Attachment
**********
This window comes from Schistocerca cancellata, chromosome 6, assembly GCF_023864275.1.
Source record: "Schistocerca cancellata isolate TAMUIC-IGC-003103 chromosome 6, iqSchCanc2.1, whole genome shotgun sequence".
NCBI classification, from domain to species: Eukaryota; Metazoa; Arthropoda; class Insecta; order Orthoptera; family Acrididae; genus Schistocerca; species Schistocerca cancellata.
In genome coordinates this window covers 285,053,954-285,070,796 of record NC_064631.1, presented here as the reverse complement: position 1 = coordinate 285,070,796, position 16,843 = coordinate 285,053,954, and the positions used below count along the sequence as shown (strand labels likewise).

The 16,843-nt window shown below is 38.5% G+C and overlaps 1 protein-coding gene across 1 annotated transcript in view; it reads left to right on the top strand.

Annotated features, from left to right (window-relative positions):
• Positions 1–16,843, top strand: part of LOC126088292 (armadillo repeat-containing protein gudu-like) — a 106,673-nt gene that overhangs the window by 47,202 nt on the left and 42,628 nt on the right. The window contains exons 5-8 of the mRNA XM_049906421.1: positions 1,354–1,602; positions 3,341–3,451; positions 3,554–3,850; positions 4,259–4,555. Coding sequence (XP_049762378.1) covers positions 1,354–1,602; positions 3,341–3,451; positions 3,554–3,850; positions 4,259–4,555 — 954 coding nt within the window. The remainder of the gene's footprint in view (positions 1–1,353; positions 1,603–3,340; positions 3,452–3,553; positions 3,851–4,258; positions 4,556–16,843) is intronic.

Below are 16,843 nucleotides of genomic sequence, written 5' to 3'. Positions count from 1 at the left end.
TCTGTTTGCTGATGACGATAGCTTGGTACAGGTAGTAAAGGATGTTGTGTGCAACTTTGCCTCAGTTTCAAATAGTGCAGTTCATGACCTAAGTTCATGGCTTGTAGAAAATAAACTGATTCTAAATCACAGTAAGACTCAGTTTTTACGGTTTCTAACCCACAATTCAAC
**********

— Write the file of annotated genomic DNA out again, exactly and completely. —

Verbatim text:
This window comes from Schistocerca cancellata, chromosome 6, assembly GCF_023864275.1.
Source record: "Schistocerca cancellata isolate TAMUIC-IGC-003103 chromosome 6, iqSchCanc2.1, whole genome shotgun sequence".
NCBI classification, from domain to species: Eukaryota; Metazoa; Arthropoda; class Insecta; order Orthoptera; family Acrididae; genus Schistocerca; species Schistocerca cancellata.
In genome coordinates this window covers 285,053,954-285,070,796 of record NC_064631.1, presented here as the reverse complement: position 1 = coordinate 285,070,796, position 16,843 = coordinate 285,053,954, and the positions used below count along the sequence as shown (strand labels likewise).

The 16,843-nt window shown below is 38.5% G+C and overlaps 1 protein-coding gene across 1 annotated transcript in view; it reads left to right on the top strand.

Annotated features, from left to right (window-relative positions):
• Positions 1–16,843, top strand: part of LOC126088292 (armadillo repeat-containing protein gudu-like) — a 106,673-nt gene that overhangs the window by 47,202 nt on the left and 42,628 nt on the right. The window contains exons 5-8 of the mRNA XM_049906421.1: positions 1,354–1,602; positions 3,341–3,451; positions 3,554–3,850; positions 4,259–4,555. Coding sequence (XP_049762378.1) covers positions 1,354–1,602; positions 3,341–3,451; positions 3,554–3,850; positions 4,259–4,555 — 954 coding nt within the window. The remainder of the gene's footprint in view (positions 1–1,353; positions 1,603–3,340; positions 3,452–3,553; positions 3,851–4,258; positions 4,556–16,843) is intronic.

Below are 16,843 nucleotides of genomic sequence, written 5' to 3'. Positions count from 1 at the left end.
TCTGTTTGCTGATGACGATAGCTTGGTACAGGTAGTAAAGGATGTTGTGTGCAACTTTGCCTCAGTTTCAAATAGTGCAGTTCATGACCTAAGTTCATGGCTTGTAGAAAATAAACTGATTCTAAATCACAGTAAGACTCAGTTTTTACGGTTTCTAACCCACAATTCAAC